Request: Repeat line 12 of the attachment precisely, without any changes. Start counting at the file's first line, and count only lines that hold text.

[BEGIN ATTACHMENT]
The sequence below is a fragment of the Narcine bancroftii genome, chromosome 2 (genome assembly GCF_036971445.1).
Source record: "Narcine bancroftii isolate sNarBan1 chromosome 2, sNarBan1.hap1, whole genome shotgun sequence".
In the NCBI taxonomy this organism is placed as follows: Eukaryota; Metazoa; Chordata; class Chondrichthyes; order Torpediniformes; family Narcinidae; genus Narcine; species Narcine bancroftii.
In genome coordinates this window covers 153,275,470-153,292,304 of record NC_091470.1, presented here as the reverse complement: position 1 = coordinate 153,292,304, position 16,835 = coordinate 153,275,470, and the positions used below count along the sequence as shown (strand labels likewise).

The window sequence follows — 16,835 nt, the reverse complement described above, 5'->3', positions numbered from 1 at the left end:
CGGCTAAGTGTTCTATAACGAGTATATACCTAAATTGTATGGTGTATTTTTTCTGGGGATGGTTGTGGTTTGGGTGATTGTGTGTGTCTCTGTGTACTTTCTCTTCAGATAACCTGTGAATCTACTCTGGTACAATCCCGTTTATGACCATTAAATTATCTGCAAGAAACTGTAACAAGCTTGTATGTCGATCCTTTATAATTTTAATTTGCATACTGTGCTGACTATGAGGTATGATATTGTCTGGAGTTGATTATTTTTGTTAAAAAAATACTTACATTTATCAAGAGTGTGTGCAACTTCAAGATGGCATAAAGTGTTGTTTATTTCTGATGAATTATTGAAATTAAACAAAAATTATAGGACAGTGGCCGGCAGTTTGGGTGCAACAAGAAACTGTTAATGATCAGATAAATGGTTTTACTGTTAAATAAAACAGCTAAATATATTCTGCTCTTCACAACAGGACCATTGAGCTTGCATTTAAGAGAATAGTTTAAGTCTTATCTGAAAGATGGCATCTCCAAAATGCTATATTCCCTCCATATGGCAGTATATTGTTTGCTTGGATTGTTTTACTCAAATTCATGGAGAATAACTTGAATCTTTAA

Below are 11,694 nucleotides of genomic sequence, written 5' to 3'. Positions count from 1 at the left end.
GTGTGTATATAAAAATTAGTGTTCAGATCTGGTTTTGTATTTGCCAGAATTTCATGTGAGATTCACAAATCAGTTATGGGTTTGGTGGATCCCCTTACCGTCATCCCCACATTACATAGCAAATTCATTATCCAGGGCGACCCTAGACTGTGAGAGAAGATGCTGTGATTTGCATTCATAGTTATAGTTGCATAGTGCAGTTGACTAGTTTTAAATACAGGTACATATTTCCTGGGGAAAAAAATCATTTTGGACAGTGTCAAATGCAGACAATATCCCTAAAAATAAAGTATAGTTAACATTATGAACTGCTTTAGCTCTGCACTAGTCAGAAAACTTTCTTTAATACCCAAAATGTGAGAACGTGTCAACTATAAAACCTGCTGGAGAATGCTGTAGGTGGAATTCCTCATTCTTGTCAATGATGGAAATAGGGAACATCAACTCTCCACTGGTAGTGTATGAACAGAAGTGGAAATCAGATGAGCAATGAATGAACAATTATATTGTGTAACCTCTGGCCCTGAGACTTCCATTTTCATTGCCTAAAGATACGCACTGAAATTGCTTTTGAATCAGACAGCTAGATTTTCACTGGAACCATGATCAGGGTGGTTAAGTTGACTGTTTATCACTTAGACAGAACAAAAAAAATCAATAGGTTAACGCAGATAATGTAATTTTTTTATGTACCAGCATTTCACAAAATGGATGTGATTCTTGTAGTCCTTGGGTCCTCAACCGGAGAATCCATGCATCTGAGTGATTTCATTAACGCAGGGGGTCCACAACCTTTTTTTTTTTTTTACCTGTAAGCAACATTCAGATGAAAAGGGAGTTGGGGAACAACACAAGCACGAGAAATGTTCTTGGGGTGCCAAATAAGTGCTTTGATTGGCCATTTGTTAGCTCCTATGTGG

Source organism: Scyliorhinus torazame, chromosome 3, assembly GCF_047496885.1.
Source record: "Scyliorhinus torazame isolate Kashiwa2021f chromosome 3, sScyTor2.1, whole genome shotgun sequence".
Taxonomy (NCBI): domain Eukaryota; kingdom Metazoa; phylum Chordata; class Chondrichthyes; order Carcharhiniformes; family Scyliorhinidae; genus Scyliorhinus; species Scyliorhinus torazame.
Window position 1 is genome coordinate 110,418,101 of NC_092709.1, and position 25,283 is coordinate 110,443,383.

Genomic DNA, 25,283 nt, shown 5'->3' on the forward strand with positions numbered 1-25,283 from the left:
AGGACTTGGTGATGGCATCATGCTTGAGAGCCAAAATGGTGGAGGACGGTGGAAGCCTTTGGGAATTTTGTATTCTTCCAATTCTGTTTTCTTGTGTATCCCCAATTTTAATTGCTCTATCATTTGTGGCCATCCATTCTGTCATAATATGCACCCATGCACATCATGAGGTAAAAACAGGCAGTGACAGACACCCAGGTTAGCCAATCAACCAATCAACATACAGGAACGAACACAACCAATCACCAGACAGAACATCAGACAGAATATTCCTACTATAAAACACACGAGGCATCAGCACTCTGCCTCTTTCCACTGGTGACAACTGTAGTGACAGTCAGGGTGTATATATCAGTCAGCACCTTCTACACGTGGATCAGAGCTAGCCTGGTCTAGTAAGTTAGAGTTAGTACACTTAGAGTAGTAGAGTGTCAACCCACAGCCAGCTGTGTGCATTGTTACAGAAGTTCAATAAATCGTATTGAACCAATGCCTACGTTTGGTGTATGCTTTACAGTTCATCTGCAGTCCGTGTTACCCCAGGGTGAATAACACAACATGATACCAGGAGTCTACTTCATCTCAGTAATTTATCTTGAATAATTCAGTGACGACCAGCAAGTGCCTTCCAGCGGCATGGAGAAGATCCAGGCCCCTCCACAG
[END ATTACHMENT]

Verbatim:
Window position 1 is genome coordinate 110,418,101 of NC_092709.1, and position 25,283 is coordinate 110,443,383.